Whistleblowers are not protected under Dodd-Frank if they report internally
The Court of Appeals for the fifth Circuit has narrowly construed the definition of 'whistleblower' under the Dodd-Frank Act 2010 to only apply to whistleblowers who report to the Securities and Exchange Commission (SEC). One of the key provisions of the Act is the anti-retaliation provision which provides for a private right of action against employers who retaliate against the whistleblower such as dismissal, threats or harassment. The fifth circuit has ruled in Asadi v. GE Energy USA LLC, 2013 U.S. App. LEXIS 14470 (5th Cir. 2013) that this provision only applied to those to report to the SEC, not those who report internally. This ruling is in opposition to almost every other rule on the issue and the SEC itself and is likely to be an issue to courts revisit.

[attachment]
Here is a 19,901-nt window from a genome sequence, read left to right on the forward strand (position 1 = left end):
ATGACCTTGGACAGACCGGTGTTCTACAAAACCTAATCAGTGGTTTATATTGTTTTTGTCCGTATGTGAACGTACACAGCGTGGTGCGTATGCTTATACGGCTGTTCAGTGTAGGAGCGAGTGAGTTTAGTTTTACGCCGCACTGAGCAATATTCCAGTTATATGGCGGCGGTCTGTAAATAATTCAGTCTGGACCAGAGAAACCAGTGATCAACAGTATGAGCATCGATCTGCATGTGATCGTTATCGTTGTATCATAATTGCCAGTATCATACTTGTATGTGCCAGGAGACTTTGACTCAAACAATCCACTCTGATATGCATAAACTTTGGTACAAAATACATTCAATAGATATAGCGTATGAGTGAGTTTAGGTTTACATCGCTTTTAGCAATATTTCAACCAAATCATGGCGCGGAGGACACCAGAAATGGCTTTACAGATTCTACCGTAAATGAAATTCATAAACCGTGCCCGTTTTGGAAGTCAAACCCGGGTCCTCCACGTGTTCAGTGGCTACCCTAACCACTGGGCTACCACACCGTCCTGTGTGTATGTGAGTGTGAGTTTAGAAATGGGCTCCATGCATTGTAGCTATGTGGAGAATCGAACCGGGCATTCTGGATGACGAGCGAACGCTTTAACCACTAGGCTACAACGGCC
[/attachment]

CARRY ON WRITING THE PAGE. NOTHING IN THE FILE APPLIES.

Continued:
The District court dismissed the case as the Dodd-Frank Act did not protect whistleblowing outside of the United States. The Fifth Circuit however did not address the extraterritorial aspect to the case and dismissed the whistleblower's entitlement to a private action on the basis that the individual had not provided their information to the SEC.
SEC announces new special incentives
The Securities and Exchange Commission (SEC) has announced three new special initiatives: a Microcap Fraud Task Force, a Financial Reporting and Audit Task Force, and a Centre for Risk and Quantitative Analytics. These new groups are to be in addition to the specialised units announced in 2010; Market Abuse, Structured and New Products, Asset Management, Municipal Securities, and Foreign Corrupt Practices Act.
US government may proceed with lawsuit against S&P
The US government has been given permission by the courts to pursue a fraud claim that Standard and Poor's (S&P) manipulated ratings to boost profit an as a result concealed credit risks and conflicts checks. S&P have commented that their "ratings were and are independent and expect to show just that in court".